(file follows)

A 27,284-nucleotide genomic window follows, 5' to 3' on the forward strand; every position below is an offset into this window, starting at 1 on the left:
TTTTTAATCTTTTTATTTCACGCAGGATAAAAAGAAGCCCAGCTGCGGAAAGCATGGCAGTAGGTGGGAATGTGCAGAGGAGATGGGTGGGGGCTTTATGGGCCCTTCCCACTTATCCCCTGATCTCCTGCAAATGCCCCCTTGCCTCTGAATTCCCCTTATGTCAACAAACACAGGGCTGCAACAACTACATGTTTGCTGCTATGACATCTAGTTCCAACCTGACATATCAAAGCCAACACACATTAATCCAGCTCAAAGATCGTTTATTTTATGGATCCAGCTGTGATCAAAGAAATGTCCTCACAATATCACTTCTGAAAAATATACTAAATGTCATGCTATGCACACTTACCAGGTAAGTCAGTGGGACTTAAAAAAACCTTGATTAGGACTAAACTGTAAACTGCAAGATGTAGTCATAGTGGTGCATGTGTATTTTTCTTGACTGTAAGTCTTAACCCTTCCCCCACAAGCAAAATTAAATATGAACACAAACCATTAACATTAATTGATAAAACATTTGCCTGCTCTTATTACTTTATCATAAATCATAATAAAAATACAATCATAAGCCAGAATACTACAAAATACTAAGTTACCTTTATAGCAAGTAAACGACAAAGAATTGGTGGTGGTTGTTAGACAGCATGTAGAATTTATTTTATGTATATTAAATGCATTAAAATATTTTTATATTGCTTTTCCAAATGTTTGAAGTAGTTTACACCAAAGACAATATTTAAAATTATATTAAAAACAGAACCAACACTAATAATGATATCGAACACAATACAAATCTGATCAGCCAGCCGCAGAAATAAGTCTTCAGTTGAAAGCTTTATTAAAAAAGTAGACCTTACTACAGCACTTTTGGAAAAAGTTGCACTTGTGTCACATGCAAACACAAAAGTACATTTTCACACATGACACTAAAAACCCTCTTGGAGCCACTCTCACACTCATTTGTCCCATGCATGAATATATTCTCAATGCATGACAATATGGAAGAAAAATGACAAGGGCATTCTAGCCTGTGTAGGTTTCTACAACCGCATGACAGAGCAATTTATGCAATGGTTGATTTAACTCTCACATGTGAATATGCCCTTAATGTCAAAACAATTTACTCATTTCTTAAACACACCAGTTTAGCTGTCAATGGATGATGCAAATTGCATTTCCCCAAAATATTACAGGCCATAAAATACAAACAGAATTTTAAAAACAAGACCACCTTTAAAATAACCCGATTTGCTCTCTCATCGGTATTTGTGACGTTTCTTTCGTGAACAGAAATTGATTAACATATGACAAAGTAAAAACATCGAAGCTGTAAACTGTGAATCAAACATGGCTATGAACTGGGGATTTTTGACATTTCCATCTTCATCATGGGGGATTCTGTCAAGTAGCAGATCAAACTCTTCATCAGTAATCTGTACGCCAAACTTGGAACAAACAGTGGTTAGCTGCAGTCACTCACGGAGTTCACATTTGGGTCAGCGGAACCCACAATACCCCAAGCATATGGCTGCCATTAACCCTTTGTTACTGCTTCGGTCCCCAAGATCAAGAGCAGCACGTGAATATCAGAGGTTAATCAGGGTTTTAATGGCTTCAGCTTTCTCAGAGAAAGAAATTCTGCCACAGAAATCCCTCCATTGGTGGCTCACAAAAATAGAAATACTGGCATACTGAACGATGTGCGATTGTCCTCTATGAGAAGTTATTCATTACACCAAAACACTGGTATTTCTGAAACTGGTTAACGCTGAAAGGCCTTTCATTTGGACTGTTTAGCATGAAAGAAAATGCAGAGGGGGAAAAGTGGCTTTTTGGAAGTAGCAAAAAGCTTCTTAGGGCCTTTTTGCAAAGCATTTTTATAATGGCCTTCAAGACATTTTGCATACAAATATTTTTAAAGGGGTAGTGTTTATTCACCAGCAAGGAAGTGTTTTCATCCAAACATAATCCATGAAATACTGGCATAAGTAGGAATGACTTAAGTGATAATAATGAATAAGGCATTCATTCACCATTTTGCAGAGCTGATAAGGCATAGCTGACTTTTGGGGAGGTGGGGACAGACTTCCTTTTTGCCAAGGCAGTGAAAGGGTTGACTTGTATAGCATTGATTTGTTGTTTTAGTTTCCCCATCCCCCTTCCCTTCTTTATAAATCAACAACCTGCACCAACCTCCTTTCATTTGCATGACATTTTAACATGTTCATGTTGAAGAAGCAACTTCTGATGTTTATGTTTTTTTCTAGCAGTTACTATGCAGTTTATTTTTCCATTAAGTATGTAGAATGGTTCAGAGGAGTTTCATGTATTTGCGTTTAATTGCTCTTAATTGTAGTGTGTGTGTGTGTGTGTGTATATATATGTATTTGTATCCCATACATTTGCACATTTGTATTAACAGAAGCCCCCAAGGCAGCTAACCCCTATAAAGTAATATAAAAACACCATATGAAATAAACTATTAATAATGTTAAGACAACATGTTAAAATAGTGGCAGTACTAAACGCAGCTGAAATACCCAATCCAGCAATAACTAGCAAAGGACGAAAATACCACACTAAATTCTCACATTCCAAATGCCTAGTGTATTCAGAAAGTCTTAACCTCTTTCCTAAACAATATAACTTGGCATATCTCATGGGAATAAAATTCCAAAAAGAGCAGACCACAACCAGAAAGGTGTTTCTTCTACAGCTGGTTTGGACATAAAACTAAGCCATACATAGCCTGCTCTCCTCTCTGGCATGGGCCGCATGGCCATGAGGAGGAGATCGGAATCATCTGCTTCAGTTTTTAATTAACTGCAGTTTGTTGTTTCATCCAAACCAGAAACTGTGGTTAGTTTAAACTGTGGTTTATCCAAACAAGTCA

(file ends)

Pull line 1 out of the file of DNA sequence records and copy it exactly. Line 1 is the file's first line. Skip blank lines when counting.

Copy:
A 27,284-nucleotide genomic window follows, 5' to 3' on the forward strand; every position below is an offset into this window, starting at 1 on the left: